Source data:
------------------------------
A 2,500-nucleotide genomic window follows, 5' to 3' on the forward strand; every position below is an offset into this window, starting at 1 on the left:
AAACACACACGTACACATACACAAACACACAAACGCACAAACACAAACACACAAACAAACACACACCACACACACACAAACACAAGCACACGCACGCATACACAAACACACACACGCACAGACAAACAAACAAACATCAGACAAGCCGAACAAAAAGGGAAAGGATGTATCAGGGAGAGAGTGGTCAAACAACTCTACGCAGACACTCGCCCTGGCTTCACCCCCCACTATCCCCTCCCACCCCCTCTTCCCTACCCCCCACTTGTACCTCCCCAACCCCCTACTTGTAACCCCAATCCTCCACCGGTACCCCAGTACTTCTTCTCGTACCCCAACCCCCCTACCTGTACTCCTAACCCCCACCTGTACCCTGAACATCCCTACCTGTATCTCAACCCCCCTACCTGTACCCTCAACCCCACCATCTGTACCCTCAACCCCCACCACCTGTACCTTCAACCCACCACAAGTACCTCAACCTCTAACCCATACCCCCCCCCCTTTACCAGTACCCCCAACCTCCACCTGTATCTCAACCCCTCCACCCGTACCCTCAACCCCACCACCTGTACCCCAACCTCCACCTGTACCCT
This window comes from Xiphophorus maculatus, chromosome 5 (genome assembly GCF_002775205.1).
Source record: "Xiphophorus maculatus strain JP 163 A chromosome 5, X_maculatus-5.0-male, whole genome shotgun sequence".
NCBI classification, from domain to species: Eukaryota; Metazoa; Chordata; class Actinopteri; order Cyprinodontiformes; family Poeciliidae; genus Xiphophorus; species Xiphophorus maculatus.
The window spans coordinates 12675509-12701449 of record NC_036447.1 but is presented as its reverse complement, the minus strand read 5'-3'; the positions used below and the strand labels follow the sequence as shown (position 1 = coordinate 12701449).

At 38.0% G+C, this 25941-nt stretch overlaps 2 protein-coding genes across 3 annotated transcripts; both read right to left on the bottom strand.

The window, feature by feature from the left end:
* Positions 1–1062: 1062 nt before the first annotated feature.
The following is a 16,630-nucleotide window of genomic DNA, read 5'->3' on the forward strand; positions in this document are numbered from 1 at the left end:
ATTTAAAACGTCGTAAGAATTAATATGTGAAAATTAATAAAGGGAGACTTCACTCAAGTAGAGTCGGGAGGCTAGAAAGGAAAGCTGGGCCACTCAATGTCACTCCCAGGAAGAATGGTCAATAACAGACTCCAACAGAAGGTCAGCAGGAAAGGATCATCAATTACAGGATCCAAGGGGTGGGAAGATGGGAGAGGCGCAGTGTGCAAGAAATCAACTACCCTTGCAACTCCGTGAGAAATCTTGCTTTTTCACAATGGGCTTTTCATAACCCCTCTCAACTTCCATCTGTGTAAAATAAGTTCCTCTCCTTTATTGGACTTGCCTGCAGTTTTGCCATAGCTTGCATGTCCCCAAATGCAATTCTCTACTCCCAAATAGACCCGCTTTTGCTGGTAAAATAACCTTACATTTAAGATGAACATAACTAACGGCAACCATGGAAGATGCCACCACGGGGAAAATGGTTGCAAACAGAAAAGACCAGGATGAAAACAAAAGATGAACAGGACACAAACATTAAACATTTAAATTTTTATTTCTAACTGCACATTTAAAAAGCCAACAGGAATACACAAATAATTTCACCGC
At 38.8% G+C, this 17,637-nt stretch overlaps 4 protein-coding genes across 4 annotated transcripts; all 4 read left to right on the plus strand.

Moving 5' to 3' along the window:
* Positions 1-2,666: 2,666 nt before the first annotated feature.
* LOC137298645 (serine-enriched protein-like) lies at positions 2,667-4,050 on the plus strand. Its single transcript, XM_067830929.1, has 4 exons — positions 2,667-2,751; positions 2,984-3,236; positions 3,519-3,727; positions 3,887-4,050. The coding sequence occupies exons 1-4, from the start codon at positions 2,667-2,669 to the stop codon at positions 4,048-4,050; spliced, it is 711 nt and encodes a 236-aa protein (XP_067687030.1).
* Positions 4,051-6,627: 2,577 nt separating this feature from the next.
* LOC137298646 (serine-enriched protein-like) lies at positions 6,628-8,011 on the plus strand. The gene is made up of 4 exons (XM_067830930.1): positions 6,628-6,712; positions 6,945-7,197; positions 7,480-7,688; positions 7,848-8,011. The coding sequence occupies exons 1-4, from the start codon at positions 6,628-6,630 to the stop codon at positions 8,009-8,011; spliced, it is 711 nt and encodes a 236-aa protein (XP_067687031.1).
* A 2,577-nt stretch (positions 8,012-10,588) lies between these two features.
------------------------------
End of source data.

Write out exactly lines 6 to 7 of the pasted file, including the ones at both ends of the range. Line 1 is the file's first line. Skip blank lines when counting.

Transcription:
The window spans coordinates 12675509-12701449 of record NC_036447.1 but is presented as its reverse complement, the minus strand read 5'-3'; the positions used below and the strand labels follow the sequence as shown (position 1 = coordinate 12701449).

At 38.0% G+C, this 25941-nt stretch overlaps 2 protein-coding genes across 3 annotated transcripts; both read right to left on the bottom strand.